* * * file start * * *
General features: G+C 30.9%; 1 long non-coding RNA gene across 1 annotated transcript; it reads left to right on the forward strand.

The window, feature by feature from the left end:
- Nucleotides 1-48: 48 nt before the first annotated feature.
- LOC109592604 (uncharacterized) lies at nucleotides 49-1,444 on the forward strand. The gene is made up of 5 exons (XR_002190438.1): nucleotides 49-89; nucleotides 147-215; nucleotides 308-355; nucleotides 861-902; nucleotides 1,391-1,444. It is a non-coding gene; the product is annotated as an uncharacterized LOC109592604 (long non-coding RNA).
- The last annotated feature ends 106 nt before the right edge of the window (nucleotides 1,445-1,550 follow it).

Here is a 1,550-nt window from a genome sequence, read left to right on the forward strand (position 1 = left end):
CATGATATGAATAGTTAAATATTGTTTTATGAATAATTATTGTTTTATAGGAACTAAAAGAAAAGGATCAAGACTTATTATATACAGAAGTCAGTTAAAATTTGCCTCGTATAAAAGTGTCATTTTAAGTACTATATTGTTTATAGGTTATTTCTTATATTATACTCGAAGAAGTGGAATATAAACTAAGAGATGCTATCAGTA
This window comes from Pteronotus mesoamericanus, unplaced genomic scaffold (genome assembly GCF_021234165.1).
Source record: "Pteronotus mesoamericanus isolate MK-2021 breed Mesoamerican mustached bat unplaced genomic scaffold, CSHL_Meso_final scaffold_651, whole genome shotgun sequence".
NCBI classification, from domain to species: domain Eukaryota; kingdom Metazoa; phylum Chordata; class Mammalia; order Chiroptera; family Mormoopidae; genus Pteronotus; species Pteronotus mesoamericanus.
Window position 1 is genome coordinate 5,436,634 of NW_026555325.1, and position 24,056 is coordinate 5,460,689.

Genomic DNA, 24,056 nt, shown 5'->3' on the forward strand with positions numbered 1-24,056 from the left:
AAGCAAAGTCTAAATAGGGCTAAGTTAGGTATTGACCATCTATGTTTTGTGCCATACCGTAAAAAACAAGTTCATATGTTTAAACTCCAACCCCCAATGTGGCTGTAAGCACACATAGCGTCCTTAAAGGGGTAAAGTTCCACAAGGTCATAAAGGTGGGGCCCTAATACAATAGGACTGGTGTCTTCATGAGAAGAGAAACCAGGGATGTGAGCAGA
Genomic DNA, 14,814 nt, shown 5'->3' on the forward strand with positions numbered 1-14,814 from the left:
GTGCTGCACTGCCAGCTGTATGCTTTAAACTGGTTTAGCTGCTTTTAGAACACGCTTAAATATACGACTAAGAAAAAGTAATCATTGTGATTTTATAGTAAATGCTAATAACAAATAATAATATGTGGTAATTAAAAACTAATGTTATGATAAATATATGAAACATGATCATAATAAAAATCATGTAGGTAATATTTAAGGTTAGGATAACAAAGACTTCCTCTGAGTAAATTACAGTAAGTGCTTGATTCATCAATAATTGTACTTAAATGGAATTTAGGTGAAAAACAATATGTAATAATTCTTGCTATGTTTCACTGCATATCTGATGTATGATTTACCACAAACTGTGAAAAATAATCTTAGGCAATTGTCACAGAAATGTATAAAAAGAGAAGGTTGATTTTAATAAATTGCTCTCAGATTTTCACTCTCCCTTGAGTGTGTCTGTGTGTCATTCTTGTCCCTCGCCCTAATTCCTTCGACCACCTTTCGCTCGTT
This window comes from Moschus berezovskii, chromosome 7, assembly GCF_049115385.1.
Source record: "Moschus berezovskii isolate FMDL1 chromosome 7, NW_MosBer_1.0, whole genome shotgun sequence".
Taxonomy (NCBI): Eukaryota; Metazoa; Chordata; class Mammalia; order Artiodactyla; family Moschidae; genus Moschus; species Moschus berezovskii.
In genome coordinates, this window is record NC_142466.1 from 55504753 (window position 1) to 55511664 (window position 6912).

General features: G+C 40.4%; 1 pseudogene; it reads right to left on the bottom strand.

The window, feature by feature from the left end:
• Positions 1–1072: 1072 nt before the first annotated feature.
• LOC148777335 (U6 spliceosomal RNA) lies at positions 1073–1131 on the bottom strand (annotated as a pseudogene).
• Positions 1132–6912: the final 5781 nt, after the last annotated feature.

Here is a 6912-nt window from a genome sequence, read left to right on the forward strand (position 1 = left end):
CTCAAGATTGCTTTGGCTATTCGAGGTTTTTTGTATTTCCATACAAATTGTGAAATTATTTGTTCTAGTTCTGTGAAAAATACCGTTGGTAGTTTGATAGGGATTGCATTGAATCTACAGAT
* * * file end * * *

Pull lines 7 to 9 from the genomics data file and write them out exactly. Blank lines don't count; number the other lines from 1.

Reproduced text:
CATGATATGAATAGTTAAATATTGTTTTATGAATAATTATTGTTTTATAGGAACTAAAAGAAAAGGATCAAGACTTATTATATACAGAAGTCAGTTAAAATTTGCCTCGTATAAAAGTGTCATTTTAAGTACTATATTGTTTATAGGTTATTTCTTATATTATACTCGAAGAAGTGGAATATAAACTAAGAGATGCTATCAGTA
This window comes from Pteronotus mesoamericanus, unplaced genomic scaffold (genome assembly GCF_021234165.1).
Source record: "Pteronotus mesoamericanus isolate MK-2021 breed Mesoamerican mustached bat unplaced genomic scaffold, CSHL_Meso_final scaffold_651, whole genome shotgun sequence".